Amid all these retrenchments, Chrome has introduced no big noteworthy features to its desktop browser. The most interesting browser developments are instead happening on alternatives such as Microsoft Edge (with its page annotation and embedded Cortana assistant) and Vivaldi (with its web panels and tab stacking).
Google may arguably be more interested in mobile Chrome, now that smartphone usage has eclipsed the desktop. But in a world of apps, Facebook, and Instant Articles, the idea that users will spend significant amounts of time in a browser seems quaint. Perhaps that’s why Google’s 1 billion mobile user statistic is on a monthly basis, not a daily one.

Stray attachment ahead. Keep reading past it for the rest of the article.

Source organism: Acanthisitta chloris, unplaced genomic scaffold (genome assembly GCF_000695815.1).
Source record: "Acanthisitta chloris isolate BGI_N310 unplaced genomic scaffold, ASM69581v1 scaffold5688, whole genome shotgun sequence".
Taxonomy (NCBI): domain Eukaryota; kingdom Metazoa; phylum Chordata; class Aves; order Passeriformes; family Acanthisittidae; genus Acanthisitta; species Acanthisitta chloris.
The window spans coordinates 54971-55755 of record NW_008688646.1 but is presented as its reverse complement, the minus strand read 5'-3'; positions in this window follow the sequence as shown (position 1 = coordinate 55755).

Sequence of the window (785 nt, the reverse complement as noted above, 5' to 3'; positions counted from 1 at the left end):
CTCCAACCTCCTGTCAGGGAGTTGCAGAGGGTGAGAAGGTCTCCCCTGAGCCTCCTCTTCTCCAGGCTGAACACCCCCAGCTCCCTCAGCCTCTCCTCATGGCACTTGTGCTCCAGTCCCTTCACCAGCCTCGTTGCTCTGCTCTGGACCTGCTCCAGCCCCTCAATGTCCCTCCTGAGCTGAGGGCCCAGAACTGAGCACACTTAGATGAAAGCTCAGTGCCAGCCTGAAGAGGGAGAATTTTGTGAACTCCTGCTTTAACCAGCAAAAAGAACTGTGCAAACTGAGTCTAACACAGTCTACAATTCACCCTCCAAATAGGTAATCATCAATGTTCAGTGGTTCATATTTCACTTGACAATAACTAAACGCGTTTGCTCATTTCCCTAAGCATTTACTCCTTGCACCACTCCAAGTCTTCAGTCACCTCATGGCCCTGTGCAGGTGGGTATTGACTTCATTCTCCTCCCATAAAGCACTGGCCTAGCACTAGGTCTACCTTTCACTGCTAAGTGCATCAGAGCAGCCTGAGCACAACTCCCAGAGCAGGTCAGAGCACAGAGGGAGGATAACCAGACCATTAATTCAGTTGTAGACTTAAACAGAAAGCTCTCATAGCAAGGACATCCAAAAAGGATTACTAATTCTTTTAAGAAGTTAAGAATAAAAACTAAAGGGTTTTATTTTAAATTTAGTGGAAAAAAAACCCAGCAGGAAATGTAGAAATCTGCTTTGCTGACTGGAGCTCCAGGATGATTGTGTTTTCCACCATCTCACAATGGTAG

So as Google celebrates Chrome’s 50th release, it should also ask itself what Chrome is now trying to accomplish. Will it recommit to its original focus on speed and simplicity, or will it try to innovate with new features? Is Chrome a platform unto itself, or just a really good way to access webpages? Are the fates of the desktop and mobile versions intertwined, or are they separate? If Google can’t answer those questions, version 100 might not be so celebratory.
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